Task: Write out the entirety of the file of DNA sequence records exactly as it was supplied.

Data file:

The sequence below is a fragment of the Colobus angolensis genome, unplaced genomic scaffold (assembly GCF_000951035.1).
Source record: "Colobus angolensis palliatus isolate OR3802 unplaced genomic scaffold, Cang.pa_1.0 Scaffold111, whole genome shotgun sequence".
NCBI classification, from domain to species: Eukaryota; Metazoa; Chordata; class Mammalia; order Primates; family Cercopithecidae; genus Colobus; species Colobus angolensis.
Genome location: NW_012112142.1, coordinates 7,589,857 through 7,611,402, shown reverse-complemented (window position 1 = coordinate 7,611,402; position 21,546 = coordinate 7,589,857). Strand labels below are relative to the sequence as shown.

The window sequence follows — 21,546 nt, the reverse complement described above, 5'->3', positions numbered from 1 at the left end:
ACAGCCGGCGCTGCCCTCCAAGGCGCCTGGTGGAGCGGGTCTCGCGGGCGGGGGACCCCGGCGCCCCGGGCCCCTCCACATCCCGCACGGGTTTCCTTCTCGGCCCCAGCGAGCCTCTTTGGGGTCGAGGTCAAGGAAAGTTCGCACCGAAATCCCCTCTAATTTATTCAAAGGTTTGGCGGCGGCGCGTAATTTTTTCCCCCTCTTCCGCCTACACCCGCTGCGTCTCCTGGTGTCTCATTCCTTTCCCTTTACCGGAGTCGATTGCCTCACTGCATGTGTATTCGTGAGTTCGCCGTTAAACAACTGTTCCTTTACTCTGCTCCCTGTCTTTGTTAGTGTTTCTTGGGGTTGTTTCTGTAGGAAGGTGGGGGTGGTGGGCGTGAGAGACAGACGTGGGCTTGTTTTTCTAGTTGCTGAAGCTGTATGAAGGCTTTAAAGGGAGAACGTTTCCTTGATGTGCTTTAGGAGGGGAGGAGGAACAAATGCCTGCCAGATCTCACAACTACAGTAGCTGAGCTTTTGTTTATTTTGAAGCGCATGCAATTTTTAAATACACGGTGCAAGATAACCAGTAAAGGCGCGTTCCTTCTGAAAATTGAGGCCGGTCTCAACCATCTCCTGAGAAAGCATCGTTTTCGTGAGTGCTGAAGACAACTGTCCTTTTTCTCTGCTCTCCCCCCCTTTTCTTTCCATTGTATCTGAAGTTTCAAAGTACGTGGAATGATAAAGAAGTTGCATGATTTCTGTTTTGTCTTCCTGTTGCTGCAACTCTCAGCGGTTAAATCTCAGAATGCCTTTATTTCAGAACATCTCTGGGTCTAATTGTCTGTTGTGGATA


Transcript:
The sequence below is a fragment of the Colobus angolensis genome, unplaced genomic scaffold (assembly GCF_000951035.1).
Source record: "Colobus angolensis palliatus isolate OR3802 unplaced genomic scaffold, Cang.pa_1.0 Scaffold111, whole genome shotgun sequence".
NCBI classification, from domain to species: Eukaryota; Metazoa; Chordata; class Mammalia; order Primates; family Cercopithecidae; genus Colobus; species Colobus angolensis.
Genome location: NW_012112142.1, coordinates 7,589,857 through 7,611,402, shown reverse-complemented (window position 1 = coordinate 7,611,402; position 21,546 = coordinate 7,589,857). Strand labels below are relative to the sequence as shown.

The window sequence follows — 21,546 nt, the reverse complement described above, 5'->3', positions numbered from 1 at the left end:
ACAGCCGGCGCTGCCCTCCAAGGCGCCTGGTGGAGCGGGTCTCGCGGGCGGGGGACCCCGGCGCCCCGGGCCCCTCCACATCCCGCACGGGTTTCCTTCTCGGCCCCAGCGAGCCTCTTTGGGGTCGAGGTCAAGGAAAGTTCGCACCGAAATCCCCTCTAATTTATTCAAAGGTTTGGCGGCGGCGCGTAATTTTTTCCCCCTCTTCCGCCTACACCCGCTGCGTCTCCTGGTGTCTCATTCCTTTCCCTTTACCGGAGTCGATTGCCTCACTGCATGTGTATTCGTGAGTTCGCCGTTAAACAACTGTTCCTTTACTCTGCTCCCTGTCTTTGTTAGTGTTTCTTGGGGTTGTTTCTGTAGGAAGGTGGGGGTGGTGGGCGTGAGAGACAGACGTGGGCTTGTTTTTCTAGTTGCTGAAGCTGTATGAAGGCTTTAAAGGGAGAACGTTTCCTTGATGTGCTTTAGGAGGGGAGGAGGAACAAATGCCTGCCAGATCTCACAACTACAGTAGCTGAGCTTTTGTTTATTTTGAAGCGCATGCAATTTTTAAATACACGGTGCAAGATAACCAGTAAAGGCGCGTTCCTTCTGAAAATTGAGGCCGGTCTCAACCATCTCCTGAGAAAGCATCGTTTTCGTGAGTGCTGAAGACAACTGTCCTTTTTCTCTGCTCTCCCCCCCTTTTCTTTCCATTGTATCTGAAGTTTCAAAGTACGTGGAATGATAAAGAAGTTGCATGATTTCTGTTTTGTCTTCCTGTTGCTGCAACTCTCAGCGGTTAAATCTCAGAATGCCTTTATTTCAGAACATCTCTGGGTCTAATTGTCTGTTGTGGATA